God’s Mission Is the World’s Gain (Philippians 1:24-26)
What’s important here is that Paul sees the worth and the need for physical presence here on earth, in spite of his “Desire” (Epithumian v. 23) to be with the Lord. He places his main desire (Being with the Lord) in subordination to the mission God had given Him. Our motivation and our being should “Desire” God in this way. The word here (Epithumian) literally means “Over-Desire,” which if placed in anything or anyone else will enslave us, and come up empty (Like Buddhism). We are created to praise God, and to place the object of our affections solely on Him. There is nothing wrong with having desires in this world, and we can enjoy the things that God gives us (Unlike Buddhism), but those desires must always take a back seat to knowing and worshipping God through Christ Jesus.

Paul appears to be saying that he is control of his “Choices” here like he is contemplating suicide or life. This is not the issue here, nor is his issue in verse 25 that he is predicting anything. As a matter of fact context shows us that he wasn’t sure what God was going to do (See 1:20, 27; 2:17), but what he is saying is that he has settled in his own mind to subordinate his ultimate desire to be with Christ for the sake of God’s mission in this world; which should alert all of us to God’s desire to redeem His creation, and not just take His people away from suffering. There are far too many people that use verses like 1 Thessalonians 5:9 to mean He wouldn’t allow His people to suffer or go through horrible times. Instead, we must trust that God will use us and our horrible circumstances for His glory; and we can be ok with that since our ultimate desire (Epi-Desire) is Christ, and to be in His presence! We are most useful here on earth when we connect to God’s desire to redeem His creation through the gospel proclaimed by His church!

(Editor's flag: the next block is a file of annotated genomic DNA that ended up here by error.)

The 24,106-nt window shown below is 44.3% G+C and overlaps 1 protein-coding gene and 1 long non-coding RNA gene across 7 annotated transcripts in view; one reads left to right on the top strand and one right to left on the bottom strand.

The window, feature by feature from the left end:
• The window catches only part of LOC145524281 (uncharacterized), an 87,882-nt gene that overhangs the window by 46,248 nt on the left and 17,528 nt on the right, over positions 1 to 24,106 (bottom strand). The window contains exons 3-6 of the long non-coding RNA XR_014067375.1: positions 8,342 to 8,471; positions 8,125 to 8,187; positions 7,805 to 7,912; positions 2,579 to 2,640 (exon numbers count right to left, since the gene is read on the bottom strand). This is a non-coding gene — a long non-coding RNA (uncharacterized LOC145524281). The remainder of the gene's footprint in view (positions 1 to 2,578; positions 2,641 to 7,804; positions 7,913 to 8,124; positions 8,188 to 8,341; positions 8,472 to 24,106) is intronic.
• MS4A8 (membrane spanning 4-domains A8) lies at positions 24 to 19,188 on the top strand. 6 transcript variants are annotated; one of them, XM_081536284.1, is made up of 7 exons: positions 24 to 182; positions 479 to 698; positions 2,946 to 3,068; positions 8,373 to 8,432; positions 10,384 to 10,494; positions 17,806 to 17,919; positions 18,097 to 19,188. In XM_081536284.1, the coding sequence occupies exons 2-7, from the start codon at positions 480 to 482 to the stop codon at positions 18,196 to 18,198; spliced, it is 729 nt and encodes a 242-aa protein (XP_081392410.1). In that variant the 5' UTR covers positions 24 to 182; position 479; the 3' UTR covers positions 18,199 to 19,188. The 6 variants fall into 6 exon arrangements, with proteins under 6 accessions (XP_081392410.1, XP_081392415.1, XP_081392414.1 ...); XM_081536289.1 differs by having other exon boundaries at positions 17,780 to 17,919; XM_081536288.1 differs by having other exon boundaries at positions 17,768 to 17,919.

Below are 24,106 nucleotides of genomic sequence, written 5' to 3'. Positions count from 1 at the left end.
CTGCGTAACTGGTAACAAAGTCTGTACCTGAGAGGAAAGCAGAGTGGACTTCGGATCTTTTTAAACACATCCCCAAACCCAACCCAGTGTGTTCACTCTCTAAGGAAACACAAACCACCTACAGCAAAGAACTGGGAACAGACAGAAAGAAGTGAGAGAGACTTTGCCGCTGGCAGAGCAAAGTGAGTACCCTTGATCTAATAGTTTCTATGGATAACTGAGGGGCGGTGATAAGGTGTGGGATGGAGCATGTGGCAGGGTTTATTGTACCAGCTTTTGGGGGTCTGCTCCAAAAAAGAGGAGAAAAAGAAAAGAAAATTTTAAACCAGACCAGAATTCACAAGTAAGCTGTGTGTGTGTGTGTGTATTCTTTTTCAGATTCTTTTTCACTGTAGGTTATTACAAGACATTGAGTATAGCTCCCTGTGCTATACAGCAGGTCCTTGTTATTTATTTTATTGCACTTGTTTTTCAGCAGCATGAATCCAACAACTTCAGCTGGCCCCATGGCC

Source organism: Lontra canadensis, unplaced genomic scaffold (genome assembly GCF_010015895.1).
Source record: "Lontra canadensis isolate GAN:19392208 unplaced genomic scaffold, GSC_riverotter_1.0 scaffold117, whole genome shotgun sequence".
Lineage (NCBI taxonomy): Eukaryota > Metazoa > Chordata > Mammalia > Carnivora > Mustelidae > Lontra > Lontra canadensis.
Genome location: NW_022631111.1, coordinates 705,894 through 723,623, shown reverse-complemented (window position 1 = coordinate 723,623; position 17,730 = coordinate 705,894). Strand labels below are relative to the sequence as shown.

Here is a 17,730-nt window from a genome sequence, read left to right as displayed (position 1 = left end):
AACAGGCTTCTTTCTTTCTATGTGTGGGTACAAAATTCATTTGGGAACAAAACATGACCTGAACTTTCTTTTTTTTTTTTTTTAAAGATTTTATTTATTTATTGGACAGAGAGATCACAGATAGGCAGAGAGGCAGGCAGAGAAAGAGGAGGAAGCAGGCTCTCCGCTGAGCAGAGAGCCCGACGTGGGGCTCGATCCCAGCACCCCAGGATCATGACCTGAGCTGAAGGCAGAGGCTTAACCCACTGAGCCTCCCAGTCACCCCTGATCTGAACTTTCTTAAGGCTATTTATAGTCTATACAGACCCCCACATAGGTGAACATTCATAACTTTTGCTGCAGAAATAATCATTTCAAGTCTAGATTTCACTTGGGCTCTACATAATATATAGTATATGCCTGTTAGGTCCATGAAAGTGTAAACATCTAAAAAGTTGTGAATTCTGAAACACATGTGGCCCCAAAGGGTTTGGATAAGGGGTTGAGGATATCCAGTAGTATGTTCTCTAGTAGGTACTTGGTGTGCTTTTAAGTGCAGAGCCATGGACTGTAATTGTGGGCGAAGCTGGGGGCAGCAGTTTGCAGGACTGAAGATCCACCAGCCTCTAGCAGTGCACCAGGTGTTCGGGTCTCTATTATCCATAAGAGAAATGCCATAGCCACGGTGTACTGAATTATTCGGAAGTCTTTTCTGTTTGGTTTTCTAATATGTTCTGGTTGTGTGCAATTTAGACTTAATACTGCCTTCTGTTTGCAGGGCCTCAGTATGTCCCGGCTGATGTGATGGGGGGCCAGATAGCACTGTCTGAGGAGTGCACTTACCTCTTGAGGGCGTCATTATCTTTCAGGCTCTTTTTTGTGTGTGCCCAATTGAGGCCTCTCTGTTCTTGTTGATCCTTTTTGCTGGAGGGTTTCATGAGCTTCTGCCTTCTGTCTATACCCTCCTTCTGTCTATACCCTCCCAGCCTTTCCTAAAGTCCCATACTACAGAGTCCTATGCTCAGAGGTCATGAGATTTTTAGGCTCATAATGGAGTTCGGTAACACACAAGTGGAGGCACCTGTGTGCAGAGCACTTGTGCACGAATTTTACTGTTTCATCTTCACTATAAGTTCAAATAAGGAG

…to the Heart
Pastor and theologian John Piper on commenting on the Te Deum in relationship to Philippians 1:21 writes this:

The noble army of martyrs are praising God with us this morning because they all said, “For me to live is Christ and to die is gain.” They all said, Christ is worth more than life. Christ is worth more than falling in love. Christ is worth more than marrying and having children. Christ is worth more than seeing my children grow up and become independent. Christ is worth more than making a name for myself. Christ is worth more than finishing my career. Christ is worth more than the dream spouse and the dream house and the dream cruise and the dream retirement. Christ is worth more than all my unfinished plans and dreams. All the martyrs said, “It is better to be cut off in the midst of my dreams, if I might gain Christ.”
The gospel cannot be loved because of the blessings it brings us here in life; the gospel must be loved because it brings us closer to the one who blesses us! Our soul will never be made full from the blessings we have here on earth, they will only be filled when we search for God, like the deer who pants for water on a scorching hot day!! It is there that we will find an endless stream of water for the weary soul (Psalm 1:3; John 7:37-39).

Te Deum Laudamus
We praise thee, O God
we acknowledge thee to be the Lord
All the earth doth worship thee
the Father everlasting.
To thee all the angels cry aloud
the heavens and all the powers therein.
To thee cherubim and seraphim do continually cry
Holy, Holy, Holy,
Lord God of Sabbath; heaven and earth
are full of the majesty of thy glory.

The glorious company of apostles praise thee.
The goodly fellowship of the prophets praise thee.
The noble army of martyrs praise thee.

The Holy Church
throughout all the world doth acknowledge thee;
the father of an infinite majesty;
thine honourable true and only Son;
also the Holy Ghost the comforter.
Thou art the King of Glory, O Christ.

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2 comments so far

  1. RFM on

    That is an absolutely beautiful sermon and I hope it impacts many lives in the Renton area. My family and I have “For me to live is Christ and to die is gain” hung up on our living room wall. We seek to magnify Jesus Christ in all that we do. We believe that what you live for is what you are trying to gain and that Jesus is worth more then anything that the world has to offer. It’s a struggle but a battle worth fighting each day.

  2. jeg on

    awesome, all i can say is awesome. broken down so simply and beautifully that all can understand.

    thank you.